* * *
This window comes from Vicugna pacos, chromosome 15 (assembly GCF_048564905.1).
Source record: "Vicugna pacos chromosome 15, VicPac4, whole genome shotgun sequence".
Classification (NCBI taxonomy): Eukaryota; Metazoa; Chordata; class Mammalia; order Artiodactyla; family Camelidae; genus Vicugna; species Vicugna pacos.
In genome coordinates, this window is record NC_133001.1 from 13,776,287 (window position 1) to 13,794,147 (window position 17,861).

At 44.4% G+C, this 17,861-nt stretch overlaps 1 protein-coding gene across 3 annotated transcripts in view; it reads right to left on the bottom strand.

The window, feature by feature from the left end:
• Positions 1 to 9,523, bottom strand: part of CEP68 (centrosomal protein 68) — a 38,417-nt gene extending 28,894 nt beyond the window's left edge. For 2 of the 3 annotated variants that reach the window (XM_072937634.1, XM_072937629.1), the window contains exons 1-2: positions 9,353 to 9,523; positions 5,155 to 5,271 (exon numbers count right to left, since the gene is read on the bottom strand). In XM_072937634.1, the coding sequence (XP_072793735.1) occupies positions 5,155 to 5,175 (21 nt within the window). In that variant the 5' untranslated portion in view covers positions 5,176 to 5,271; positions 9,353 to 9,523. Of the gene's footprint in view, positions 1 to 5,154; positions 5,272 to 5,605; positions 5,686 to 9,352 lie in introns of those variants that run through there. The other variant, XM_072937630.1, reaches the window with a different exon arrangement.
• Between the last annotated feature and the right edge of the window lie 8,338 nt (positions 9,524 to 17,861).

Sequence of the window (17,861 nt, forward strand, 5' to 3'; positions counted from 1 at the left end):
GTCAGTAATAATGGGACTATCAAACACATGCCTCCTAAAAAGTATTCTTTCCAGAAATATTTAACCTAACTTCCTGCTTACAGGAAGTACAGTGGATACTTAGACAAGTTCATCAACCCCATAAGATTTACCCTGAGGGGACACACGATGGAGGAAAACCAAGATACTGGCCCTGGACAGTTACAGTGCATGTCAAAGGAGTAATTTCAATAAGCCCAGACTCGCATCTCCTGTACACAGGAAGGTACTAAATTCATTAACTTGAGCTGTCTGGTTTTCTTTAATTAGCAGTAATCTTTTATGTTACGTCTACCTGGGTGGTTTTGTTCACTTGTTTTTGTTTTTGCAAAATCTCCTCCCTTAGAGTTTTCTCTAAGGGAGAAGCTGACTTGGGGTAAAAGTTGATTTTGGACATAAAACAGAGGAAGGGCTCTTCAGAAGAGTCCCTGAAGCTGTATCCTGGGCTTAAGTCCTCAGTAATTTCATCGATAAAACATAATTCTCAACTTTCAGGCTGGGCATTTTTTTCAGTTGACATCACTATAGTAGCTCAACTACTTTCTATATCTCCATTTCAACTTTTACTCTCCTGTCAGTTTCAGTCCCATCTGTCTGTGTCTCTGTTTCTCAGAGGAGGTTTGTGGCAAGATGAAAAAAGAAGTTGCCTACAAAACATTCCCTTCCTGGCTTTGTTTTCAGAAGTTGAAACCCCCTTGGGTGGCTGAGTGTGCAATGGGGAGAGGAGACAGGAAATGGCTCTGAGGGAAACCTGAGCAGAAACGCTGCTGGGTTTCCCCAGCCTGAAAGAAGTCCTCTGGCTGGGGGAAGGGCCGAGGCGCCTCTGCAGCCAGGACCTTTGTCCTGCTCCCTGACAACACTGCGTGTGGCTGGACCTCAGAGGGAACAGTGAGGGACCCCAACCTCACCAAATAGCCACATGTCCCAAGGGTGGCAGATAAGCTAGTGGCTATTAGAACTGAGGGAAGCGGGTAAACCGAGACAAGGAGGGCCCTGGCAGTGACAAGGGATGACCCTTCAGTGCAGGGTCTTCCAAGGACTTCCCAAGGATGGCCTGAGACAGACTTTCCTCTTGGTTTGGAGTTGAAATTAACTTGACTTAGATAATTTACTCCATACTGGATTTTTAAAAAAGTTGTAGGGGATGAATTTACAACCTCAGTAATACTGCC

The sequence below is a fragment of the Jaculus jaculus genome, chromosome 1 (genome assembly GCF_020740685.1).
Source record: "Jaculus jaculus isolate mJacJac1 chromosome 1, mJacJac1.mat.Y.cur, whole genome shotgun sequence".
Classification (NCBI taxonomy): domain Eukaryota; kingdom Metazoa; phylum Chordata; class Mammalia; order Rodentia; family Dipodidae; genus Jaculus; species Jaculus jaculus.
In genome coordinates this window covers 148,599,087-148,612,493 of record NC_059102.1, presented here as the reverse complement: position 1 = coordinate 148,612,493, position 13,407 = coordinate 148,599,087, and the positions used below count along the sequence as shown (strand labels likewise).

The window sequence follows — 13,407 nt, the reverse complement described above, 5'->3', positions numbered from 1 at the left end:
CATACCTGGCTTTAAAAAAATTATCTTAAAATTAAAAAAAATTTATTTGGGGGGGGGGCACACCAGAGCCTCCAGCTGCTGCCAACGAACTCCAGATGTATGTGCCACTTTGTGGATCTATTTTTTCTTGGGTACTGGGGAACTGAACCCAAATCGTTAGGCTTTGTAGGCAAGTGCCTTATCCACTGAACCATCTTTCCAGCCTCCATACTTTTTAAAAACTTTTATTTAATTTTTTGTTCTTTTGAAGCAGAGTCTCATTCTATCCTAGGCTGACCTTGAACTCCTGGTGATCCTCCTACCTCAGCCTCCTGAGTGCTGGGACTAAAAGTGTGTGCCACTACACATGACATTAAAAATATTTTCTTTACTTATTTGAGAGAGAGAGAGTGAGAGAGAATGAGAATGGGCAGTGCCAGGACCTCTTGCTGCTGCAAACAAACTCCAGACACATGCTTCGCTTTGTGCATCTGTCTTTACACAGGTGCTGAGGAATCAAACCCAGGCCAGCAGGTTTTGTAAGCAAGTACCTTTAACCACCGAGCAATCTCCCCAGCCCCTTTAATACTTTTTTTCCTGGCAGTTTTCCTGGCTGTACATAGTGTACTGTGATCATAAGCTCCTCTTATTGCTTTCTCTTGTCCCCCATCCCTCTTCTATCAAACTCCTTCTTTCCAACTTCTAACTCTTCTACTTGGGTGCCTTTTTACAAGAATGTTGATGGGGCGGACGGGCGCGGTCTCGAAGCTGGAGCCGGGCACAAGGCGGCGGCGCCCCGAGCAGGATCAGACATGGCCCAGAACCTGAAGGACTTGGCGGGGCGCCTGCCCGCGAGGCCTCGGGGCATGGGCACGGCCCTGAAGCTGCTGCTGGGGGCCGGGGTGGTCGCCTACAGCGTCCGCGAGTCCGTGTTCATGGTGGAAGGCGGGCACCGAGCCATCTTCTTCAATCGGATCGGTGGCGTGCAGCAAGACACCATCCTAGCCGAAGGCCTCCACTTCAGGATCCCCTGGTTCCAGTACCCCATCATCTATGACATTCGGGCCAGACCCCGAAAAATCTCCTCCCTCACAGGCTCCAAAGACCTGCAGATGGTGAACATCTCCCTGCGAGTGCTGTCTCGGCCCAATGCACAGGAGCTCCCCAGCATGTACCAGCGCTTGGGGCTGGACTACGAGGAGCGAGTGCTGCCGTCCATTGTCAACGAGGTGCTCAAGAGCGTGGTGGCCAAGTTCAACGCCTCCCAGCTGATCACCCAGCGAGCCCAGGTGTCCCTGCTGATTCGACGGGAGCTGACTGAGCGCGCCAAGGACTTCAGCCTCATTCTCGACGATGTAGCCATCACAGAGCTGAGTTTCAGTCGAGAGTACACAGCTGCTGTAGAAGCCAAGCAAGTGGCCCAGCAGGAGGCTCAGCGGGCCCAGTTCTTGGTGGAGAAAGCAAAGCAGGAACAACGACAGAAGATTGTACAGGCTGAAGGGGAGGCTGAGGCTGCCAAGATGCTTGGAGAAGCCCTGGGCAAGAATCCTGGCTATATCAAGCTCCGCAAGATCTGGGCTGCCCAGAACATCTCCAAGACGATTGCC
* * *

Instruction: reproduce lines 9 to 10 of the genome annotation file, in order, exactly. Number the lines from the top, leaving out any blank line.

Sequence of the window (17,861 nt, forward strand, 5' to 3'; positions counted from 1 at the left end):
GTCAGTAATAATGGGACTATCAAACACATGCCTCCTAAAAAGTATTCTTTCCAGAAATATTTAACCTAACTTCCTGCTTACAGGAAGTACAGTGGATACTTAGACAAGTTCATCAACCCCATAAGATTTACCCTGAGGGGACACACGATGGAGGAAAACCAAGATACTGGCCCTGGACAGTTACAGTGCATGTCAAAGGAGTAATTTCAATAAGCCCAGACTCGCATCTCCTGTACACAGGAAGGTACTAAATTCATTAACTTGAGCTGTCTGGTTTTCTTTAATTAGCAGTAATCTTTTATGTTACGTCTACCTGGGTGGTTTTGTTCACTTGTTTTTGTTTTTGCAAAATCTCCTCCCTTAGAGTTTTCTCTAAGGGAGAAGCTGACTTGGGGTAAAAGTTGATTTTGGACATAAAACAGAGGAAGGGCTCTTCAGAAGAGTCCCTGAAGCTGTATCCTGGGCTTAAGTCCTCAGTAATTTCATCGATAAAACATAATTCTCAACTTTCAGGCTGGGCATTTTTTTCAGTTGACATCACTATAGTAGCTCAACTACTTTCTATATCTCCATTTCAACTTTTACTCTCCTGTCAGTTTCAGTCCCATCTGTCTGTGTCTCTGTTTCTCAGAGGAGGTTTGTGGCAAGATGAAAAAAGAAGTTGCCTACAAAACATTCCCTTCCTGGCTTTGTTTTCAGAAGTTGAAACCCCCTTGGGTGGCTGAGTGTGCAATGGGGAGAGGAGACAGGAAATGGCTCTGAGGGAAACCTGAGCAGAAACGCTGCTGGGTTTCCCCAGCCTGAAAGAAGTCCTCTGGCTGGGGGAAGGGCCGAGGCGCCTCTGCAGCCAGGACCTTTGTCCTGCTCCCTGACAACACTGCGTGTGGCTGGACCTCAGAGGGAACAGTGAGGGACCCCAACCTCACCAAATAGCCACATGTCCCAAGGGTGGCAGATAAGCTAGTGGCTATTAGAACTGAGGGAAGCGGGTAAACCGAGACAAGGAGGGCCCTGGCAGTGACAAGGGATGACCCTTCAGTGCAGGGTCTTCCAAGGACTTCCCAAGGATGGCCTGAGACAGACTTTCCTCTTGGTTTGGAGTTGAAATTAACTTGACTTAGATAATTTACTCCATACTGGATTTTTAAAAAAGTTGTAGGGGATGAATTTACAACCTCAGTAATACTGCC